Chicago Shimpo
From G-FEST:
Interview with Keizo Murase, Kaiju Suit maker

• Renowned monster suit maker Keizo Murase was one of the guests invited to this year’s G-FEST, an annual festival of Japanese kaiju (monster) fans, held at Rosemont’s Crown Plaza Hotel from July 13 to 15 as reported in the previous issue.

• Murase joined Toho Film Studio in 1958 and has sculpted suits for numerous kaiju and superhero characters, including Godzilla, Valan, Gamera, Ultraman Ace and Kamen Rider. Today, as the president of a creative design company Twenty Ltd., he continues to work extensively in the areas of stage and set design as well as kaiju suit making.

• As he sat at the table readying to meet G-FEST fans, 83-year-old Murase had a feel of unusual magnetism with him. Despite the appearance, though, he was calm and polite during the Chicago Shimpo interview.

Q: You sculpted the suit for Godzilla, right?

• Murase: I started with the second generation [of Godzilla]. Valan is the first one that I really began sculpting from scratch. Then followed many other Toho characters like Mothra, [King] Ghidorah, and so on.

Q: What are the major problems in suit making?

• Murase: First of all, the suit must be light. A suit actor is required to do hard actions, so he has to be able to move easily in the suit. We suit makers must consider what the actors – guys like [Haruo] Nakajima and [Kenpachiro] Satsuma – are required to do, and make a suit that’s light and easy to move in.

Q: They say it’s pretty hot in the suit.

• Murase: It really is. So we have to get the actor out of the suit in between cuts and cool him off with a fan. Then we put the suit on him when the shooting starts again. That’s how we operate.

Q: Tell us about the suit materials.

• Murase: In the early days (when we first made the Godzilla suit), we used chicken wire as the core. Then the much lighter Styrofoam became available, which made suit making much easier.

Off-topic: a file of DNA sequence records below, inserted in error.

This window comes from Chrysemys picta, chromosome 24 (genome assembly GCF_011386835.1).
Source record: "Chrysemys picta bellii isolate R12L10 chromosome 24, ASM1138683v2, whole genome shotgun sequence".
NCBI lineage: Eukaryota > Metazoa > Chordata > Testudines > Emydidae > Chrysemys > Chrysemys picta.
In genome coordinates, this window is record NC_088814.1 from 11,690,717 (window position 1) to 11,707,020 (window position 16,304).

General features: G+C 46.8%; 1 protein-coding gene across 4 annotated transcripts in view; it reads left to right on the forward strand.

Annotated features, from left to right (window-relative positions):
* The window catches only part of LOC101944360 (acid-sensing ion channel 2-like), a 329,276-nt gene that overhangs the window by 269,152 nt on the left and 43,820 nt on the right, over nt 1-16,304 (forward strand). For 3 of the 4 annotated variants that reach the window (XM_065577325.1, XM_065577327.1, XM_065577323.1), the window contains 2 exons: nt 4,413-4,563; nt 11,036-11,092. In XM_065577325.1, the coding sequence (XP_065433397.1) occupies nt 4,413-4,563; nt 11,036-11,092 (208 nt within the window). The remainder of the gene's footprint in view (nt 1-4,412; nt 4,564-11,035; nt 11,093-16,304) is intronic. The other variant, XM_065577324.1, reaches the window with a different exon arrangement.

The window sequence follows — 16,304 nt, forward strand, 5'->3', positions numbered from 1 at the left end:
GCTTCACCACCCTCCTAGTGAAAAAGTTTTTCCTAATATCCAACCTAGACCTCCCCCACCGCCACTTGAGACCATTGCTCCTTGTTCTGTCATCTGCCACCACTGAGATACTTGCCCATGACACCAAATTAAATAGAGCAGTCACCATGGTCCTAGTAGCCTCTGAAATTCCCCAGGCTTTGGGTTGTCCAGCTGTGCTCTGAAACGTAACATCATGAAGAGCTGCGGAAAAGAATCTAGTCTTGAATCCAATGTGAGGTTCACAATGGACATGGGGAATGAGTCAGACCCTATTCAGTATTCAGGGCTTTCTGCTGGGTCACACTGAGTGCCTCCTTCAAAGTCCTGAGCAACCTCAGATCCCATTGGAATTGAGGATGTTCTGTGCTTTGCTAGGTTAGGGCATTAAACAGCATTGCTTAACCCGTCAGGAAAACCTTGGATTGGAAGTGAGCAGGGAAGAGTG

• You know mattress that we put under our futon? That type of material was then introduced, so we could make it lighter and softer.
• Sometimes the suit actor is required to act underwater, which is highly dangerous. You can’t get out of the suit on your own. When playing Godzilla, Mr. Nakajima was nearly drowned once.
• There are signs that both suit actors and we [suit makers] understand, and the actors use such signs when they are in trouble so that we can jump right in to help them immediately.

Q: In fighting scenes between monsters, there are even fire and explosions.

• Murase: Right. So, after destruction, we must restore everything on the set for the following day’s shooting. Once we worked all night to restore the set for four days in a row.
• Sometimes a building on the set gets destroyed by mistake. We have to rebuild it, paint it, and put it back just the way it was, by the following day.
• When monsters fight each other on the set of mountains, we put a lot of [fake] cedar trees. That’s a situation that can easily catch fire with explosives (and it actually happened).
• When the set catches fire, the suit actor can’t get out of the suit in time. You can’t use a fire extinguisher there because it inhibits the actor from breathing. So when that happens, we must help the actor regardless of the risk that we might get hurt.
• Our first priority as the suit maker is the safety of the actor in the suit. The second is to create a suit with a good camera appeal, a suit that’s easy to film.
• The bottom line for us is to understand everything the director asks of us and do our best to provide the best product possible.

Q: Do you also install mechanisms in the suit, like the one to move the eyes of the monster?

• Murase: Yes, those are all operated by wireless motor control. I’m 83 years old but still doing the work on the set.

Q: How long does it take to make a suit?

• Murase: It requires three people to complete a suit – by division of labor. A Godzilla suit takes at least a month to finish. Back when I was with Toho, it took almost two months. The whole work is much easier now.

Q: Why did you choose to become a suit maker?

• Murase: I’m from a farm in Hokkaido, and always liked to mess with machines and make things with my hands.
• I was suffering from allergy (atopic dermatitis) back then, so I joined my elder brother in Tokyo, hoping to fix it. My brother was an art student there and working part time at the studio where the Godzilla suit was made. He invited me to join the suit making, and I did.
• I arrived in Tokyo in May, began making the Godzilla suit in August, and then went back to Hokkaido when my allergy got better. I was going to work on the farm, but then the allergy returned. That’s why I gave up on farming and decided to devote my life to suit making.

Q: Looks like making the Godzilla suit makes you forget about your allergy.

• Murase: I agree – making things does help forget your troubles and difficulties in life.

Q: Thank you so much.


Renowned monster suit maker Keizo Murase at 2018 G-FEST


A photo of Murase displayed in an exhibit room.